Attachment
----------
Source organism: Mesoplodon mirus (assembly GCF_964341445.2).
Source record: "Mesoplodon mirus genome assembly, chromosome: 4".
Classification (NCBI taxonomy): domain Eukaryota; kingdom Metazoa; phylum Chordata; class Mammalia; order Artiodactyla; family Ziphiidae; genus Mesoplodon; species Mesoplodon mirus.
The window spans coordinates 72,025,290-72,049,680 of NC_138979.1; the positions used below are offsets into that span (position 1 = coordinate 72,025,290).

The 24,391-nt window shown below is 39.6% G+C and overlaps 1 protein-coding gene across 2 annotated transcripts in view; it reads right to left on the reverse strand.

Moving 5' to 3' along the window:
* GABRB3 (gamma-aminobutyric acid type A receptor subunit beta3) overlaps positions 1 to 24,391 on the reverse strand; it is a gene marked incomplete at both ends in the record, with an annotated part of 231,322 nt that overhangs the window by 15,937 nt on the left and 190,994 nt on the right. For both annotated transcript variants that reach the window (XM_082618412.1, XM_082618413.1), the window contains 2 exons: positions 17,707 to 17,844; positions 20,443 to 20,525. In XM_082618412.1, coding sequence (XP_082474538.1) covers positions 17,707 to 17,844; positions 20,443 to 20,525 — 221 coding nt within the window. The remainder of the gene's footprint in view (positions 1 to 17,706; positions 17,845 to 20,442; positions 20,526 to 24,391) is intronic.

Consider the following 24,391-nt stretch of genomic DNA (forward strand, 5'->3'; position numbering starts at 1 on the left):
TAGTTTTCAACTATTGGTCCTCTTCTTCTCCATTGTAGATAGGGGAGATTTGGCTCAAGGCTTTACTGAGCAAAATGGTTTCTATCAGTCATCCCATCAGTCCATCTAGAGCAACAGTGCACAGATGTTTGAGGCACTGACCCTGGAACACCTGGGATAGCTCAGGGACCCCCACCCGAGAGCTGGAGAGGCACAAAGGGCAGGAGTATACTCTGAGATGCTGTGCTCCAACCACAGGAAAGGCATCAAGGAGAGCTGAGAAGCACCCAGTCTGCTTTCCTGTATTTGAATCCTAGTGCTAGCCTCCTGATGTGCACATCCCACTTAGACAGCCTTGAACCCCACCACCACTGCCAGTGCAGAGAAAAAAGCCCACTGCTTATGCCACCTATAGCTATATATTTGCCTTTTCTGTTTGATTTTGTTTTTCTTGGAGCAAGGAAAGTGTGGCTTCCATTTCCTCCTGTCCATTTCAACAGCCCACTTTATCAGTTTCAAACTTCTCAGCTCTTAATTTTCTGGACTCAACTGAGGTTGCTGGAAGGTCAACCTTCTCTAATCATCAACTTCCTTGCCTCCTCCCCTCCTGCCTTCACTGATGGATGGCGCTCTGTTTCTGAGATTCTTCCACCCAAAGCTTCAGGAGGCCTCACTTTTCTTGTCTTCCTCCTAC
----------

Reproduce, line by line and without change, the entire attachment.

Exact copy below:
Source organism: Mesoplodon mirus (assembly GCF_964341445.2).
Source record: "Mesoplodon mirus genome assembly, chromosome: 4".
Classification (NCBI taxonomy): domain Eukaryota; kingdom Metazoa; phylum Chordata; class Mammalia; order Artiodactyla; family Ziphiidae; genus Mesoplodon; species Mesoplodon mirus.
The window spans coordinates 72,025,290-72,049,680 of NC_138979.1; the positions used below are offsets into that span (position 1 = coordinate 72,025,290).

The 24,391-nt window shown below is 39.6% G+C and overlaps 1 protein-coding gene across 2 annotated transcripts in view; it reads right to left on the reverse strand.

Moving 5' to 3' along the window:
* GABRB3 (gamma-aminobutyric acid type A receptor subunit beta3) overlaps positions 1 to 24,391 on the reverse strand; it is a gene marked incomplete at both ends in the record, with an annotated part of 231,322 nt that overhangs the window by 15,937 nt on the left and 190,994 nt on the right. For both annotated transcript variants that reach the window (XM_082618412.1, XM_082618413.1), the window contains 2 exons: positions 17,707 to 17,844; positions 20,443 to 20,525. In XM_082618412.1, coding sequence (XP_082474538.1) covers positions 17,707 to 17,844; positions 20,443 to 20,525 — 221 coding nt within the window. The remainder of the gene's footprint in view (positions 1 to 17,706; positions 17,845 to 20,442; positions 20,526 to 24,391) is intronic.

Consider the following 24,391-nt stretch of genomic DNA (forward strand, 5'->3'; position numbering starts at 1 on the left):
TAGTTTTCAACTATTGGTCCTCTTCTTCTCCATTGTAGATAGGGGAGATTTGGCTCAAGGCTTTACTGAGCAAAATGGTTTCTATCAGTCATCCCATCAGTCCATCTAGAGCAACAGTGCACAGATGTTTGAGGCACTGACCCTGGAACACCTGGGATAGCTCAGGGACCCCCACCCGAGAGCTGGAGAGGCACAAAGGGCAGGAGTATACTCTGAGATGCTGTGCTCCAACCACAGGAAAGGCATCAAGGAGAGCTGAGAAGCACCCAGTCTGCTTTCCTGTATTTGAATCCTAGTGCTAGCCTCCTGATGTGCACATCCCACTTAGACAGCCTTGAACCCCACCACCACTGCCAGTGCAGAGAAAAAAGCCCACTGCTTATGCCACCTATAGCTATATATTTGCCTTTTCTGTTTGATTTTGTTTTTCTTGGAGCAAGGAAAGTGTGGCTTCCATTTCCTCCTGTCCATTTCAACAGCCCACTTTATCAGTTTCAAACTTCTCAGCTCTTAATTTTCTGGACTCAACTGAGGTTGCTGGAAGGTCAACCTTCTCTAATCATCAACTTCCTTGCCTCCTCCCCTCCTGCCTTCACTGATGGATGGCGCTCTGTTTCTGAGATTCTTCCACCCAAAGCTTCAGGAGGCCTCACTTTTCTTGTCTTCCTCCTAC